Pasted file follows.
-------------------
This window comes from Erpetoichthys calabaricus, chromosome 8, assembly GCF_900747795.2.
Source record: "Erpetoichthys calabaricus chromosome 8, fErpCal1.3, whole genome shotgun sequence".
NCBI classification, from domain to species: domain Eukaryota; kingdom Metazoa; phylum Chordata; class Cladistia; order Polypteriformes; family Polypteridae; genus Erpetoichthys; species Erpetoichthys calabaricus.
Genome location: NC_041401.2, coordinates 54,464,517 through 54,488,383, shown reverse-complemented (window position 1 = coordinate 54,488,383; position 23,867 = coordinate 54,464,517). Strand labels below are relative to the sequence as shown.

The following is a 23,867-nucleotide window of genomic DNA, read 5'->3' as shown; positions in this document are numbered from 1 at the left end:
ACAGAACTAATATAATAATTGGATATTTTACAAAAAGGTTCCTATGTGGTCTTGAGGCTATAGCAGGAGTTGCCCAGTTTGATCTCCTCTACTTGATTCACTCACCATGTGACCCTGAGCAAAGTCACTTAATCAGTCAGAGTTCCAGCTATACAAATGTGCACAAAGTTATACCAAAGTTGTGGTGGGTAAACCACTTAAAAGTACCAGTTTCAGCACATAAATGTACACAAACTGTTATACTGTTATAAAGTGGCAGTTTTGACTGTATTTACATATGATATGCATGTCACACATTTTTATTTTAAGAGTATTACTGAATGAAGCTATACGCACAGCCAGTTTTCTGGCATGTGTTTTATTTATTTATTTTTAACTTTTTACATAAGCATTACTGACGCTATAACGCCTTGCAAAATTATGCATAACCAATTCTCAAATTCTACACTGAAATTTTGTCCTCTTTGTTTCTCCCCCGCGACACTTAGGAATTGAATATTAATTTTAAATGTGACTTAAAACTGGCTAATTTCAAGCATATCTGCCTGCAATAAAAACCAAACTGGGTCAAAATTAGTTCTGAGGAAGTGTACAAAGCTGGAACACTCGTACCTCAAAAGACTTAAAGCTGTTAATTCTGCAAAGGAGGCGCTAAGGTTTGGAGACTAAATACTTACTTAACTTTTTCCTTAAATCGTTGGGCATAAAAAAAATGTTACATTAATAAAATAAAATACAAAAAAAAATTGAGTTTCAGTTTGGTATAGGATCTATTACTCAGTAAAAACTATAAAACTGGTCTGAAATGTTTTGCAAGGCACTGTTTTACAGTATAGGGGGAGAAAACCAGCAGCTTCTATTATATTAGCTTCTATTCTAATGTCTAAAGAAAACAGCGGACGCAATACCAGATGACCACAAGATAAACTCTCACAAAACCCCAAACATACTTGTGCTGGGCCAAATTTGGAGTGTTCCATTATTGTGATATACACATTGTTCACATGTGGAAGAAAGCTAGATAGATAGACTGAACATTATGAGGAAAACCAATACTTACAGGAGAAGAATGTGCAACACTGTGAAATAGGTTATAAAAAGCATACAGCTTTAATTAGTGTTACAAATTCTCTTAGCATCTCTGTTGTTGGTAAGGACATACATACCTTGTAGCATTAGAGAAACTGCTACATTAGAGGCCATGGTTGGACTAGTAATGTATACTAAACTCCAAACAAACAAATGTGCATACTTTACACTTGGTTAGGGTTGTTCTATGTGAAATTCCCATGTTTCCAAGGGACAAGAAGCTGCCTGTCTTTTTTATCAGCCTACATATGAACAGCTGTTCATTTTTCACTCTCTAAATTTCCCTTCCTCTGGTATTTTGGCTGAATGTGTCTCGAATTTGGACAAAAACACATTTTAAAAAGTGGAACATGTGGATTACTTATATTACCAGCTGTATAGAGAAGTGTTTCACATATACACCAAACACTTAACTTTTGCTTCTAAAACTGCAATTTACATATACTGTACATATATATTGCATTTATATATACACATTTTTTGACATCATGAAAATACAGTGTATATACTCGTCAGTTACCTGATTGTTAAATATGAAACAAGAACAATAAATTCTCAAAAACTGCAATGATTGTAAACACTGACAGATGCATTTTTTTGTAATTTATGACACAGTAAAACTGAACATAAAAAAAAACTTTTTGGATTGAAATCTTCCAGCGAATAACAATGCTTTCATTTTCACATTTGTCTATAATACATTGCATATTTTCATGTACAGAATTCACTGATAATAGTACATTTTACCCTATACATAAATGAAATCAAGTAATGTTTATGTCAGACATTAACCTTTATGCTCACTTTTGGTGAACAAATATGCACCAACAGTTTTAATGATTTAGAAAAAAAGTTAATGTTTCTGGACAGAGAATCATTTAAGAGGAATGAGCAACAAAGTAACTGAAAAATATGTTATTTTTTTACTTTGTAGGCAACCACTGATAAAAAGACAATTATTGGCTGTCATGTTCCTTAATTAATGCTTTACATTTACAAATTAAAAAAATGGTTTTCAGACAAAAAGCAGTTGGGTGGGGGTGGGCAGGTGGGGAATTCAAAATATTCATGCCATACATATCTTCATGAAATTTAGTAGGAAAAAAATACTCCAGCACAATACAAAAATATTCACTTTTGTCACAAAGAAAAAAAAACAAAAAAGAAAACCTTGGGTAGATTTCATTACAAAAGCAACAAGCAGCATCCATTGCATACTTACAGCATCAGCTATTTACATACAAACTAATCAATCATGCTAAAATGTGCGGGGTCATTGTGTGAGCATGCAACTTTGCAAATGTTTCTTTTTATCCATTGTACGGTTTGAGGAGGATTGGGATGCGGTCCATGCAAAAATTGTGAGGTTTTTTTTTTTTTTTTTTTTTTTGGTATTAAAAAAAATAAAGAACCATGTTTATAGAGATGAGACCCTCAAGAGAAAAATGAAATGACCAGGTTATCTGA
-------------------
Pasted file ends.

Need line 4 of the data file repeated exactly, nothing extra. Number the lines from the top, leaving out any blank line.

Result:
Genome location: NC_041401.2, coordinates 54,464,517 through 54,488,383, shown reverse-complemented (window position 1 = coordinate 54,488,383; position 23,867 = coordinate 54,464,517). Strand labels below are relative to the sequence as shown.